Warner Bros

Warner Bros

If there is one thing the film blogosphere has enough of right now, it’s articles about gender/racial inequality in the film business. Whatever the merits of these argument may be, I don’t intend to add to the glut of the Voice of the Internet, a veritable megaphone that already has a natural tendency to act as a perpetual echo chamber as it is. I will then circumvent the typical opening paragraph of most Best Actress previews that inevitably begin with the “not enough strongly written females roles” spiel and cut to the actual field for 2014.

One of the reasons I feel justified in forgoing the traditional Best Actress disclaimer is that, at least compared to the nadir of lead actress roles in the mid-2000′s, this narrative just doesn’t hold up anymore. In fact, there are enough strong candidates for the field this year that mathematically speaking, it is an absolute certainty that many “nomination-worthy” performances will be left out of the mix when the final five Best Actress nominees are announced.

Some of my favorite female performances this year are, analytically speaking, on the outside looking in. Performances such as Greta Gerwig’s infectious incarnation of the prototypical Millennial in Frances Ha, Rooney Mara’s sly slight-of-hand work in Steven Soderbergh’s underappreciated pharmo-thriller Side Effects, Amy Seimitz enchanting expressionism in the oblique Upstream Color, and Olga Kurylenko’s channeling of Terrance Malick’s understanding of feminine spirituality in To the Wonder will all go unnoticed by the Academy this year. Nevertheless, all four of these performances were outstanding examples of a growing trend of strong performances by lead actresses, which makes the clinging by some to the narrative that actresses don’t get the same opportunities that their male counterparts do seem a bit silly.

The downside, when it comes to awards season, of this expanding field of impressive female thespianism, is that there will be a lot of great work left unrecognized, and unfortunately, the need to come to consensus has been particularly brutal in the Best Actress field this year. Any Oscar prognosticator worth his beans knows that this race has been reduced to a six-to-seven lady royal rumble (eight at the very most), and many shrewd analysts believe announcing the five nominees is just a mere formality at this point.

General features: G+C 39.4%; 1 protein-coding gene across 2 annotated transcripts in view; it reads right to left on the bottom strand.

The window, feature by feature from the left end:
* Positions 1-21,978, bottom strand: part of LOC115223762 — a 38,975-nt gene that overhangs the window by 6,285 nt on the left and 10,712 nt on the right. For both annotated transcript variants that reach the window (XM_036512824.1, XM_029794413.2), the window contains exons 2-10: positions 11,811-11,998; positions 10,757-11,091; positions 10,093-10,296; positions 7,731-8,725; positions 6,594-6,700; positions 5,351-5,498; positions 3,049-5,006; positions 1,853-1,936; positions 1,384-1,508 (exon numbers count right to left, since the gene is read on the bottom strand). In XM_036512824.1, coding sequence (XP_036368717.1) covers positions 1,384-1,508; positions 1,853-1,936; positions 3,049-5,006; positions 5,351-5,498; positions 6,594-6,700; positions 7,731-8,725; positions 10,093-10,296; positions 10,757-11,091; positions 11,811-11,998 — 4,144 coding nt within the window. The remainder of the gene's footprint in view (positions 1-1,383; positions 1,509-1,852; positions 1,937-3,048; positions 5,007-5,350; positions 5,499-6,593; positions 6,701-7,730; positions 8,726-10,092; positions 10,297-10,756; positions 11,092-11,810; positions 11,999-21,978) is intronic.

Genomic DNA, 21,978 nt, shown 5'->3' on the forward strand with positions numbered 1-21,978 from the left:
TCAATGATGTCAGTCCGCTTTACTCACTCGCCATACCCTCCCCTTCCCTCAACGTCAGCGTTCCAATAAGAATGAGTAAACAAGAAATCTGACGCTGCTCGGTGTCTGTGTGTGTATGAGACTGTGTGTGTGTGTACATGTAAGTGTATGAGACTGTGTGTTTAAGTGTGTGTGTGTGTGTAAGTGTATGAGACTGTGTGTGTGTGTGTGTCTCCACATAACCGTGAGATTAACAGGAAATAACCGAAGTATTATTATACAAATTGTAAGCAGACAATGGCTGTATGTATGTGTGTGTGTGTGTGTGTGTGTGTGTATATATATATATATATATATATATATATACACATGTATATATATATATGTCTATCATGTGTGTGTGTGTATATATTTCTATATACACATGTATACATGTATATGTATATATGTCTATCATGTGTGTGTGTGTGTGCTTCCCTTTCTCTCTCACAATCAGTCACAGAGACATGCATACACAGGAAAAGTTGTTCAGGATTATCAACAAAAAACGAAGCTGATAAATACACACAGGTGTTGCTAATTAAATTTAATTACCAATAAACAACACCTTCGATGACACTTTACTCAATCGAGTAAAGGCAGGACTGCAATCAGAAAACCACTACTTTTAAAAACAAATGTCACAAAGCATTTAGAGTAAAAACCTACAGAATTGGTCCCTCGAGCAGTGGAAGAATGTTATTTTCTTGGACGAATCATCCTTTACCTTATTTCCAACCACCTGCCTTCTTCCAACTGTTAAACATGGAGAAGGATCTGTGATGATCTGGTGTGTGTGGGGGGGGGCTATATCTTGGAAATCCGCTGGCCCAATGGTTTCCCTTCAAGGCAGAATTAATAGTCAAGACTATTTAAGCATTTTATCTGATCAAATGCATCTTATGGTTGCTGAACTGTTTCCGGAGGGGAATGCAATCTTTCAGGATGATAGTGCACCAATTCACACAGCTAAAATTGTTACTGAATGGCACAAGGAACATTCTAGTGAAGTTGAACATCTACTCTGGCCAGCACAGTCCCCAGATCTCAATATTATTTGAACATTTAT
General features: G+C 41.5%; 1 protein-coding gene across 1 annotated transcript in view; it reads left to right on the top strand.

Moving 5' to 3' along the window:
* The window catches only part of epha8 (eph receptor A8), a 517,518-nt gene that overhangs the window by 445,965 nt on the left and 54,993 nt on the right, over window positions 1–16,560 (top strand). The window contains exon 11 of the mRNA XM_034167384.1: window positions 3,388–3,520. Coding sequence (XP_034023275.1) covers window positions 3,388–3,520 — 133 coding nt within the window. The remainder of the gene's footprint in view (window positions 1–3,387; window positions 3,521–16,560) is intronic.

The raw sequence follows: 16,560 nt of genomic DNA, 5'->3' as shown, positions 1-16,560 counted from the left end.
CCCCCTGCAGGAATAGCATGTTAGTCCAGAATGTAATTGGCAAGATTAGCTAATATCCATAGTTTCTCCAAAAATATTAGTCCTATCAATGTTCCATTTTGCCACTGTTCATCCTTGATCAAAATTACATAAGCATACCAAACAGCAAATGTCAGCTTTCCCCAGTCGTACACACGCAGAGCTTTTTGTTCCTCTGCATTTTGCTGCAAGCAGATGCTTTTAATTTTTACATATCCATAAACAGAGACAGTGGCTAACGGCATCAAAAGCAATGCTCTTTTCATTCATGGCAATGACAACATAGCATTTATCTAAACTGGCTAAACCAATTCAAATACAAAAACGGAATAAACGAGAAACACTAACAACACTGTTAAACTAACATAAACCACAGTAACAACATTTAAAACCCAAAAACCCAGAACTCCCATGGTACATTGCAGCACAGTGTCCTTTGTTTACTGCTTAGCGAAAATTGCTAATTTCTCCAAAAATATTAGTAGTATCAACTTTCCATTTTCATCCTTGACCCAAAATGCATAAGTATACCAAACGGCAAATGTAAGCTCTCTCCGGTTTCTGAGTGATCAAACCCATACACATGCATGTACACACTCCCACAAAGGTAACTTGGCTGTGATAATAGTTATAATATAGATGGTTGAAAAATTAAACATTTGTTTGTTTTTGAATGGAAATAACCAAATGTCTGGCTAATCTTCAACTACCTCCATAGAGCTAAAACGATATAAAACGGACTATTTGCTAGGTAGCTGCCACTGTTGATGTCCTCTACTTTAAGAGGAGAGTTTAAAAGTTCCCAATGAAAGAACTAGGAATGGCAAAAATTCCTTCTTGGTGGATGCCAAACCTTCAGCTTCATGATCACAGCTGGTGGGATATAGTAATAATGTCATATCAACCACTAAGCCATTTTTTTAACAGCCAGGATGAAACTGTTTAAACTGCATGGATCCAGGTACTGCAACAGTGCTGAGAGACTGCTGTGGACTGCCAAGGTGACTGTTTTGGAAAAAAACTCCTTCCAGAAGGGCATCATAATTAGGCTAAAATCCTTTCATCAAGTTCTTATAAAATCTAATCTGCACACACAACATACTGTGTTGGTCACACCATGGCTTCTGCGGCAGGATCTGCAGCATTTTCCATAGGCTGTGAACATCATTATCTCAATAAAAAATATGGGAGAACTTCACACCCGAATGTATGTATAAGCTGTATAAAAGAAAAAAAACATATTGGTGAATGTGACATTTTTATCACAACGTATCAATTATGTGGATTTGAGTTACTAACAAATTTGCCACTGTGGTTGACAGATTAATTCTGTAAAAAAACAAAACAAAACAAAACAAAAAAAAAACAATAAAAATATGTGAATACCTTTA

For the sake of the Oscars, I hope this isn’t true, because as I outlined above, there are many more than the expected five nominees to consider when compiling a list of best performances by lead actresses in 2013. However, I take my job as an objective Oscar pundit seriously, so all wishful thinking aside, here is how I currently see the 2013 Best Actress race playing out.

 

Dark Horse Contenders

American Hustle Amy Adams Christian Bale

Columbia Pictures

  • Amy Adams in American Hustle
  • Brie Larson in Short Term 12
  • Kate Winslett in Labor Day
  • Adele Exarchopolous in Blue is the Warmest Color
  • Julie Delpy in Before Midnight

Long Shot Contenders

Frances Ha Trailer Facebook1

IFC Films

  • Greta Gerwig in Frances Ha
  • Julia-Louis Dreyfuss in Enough Said
  • Berenice Bejo in The Past
  • Shailene Woodley in The Spectacular Now
  • Rooney Mara in Side Effects

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This article was first posted on January 9, 2014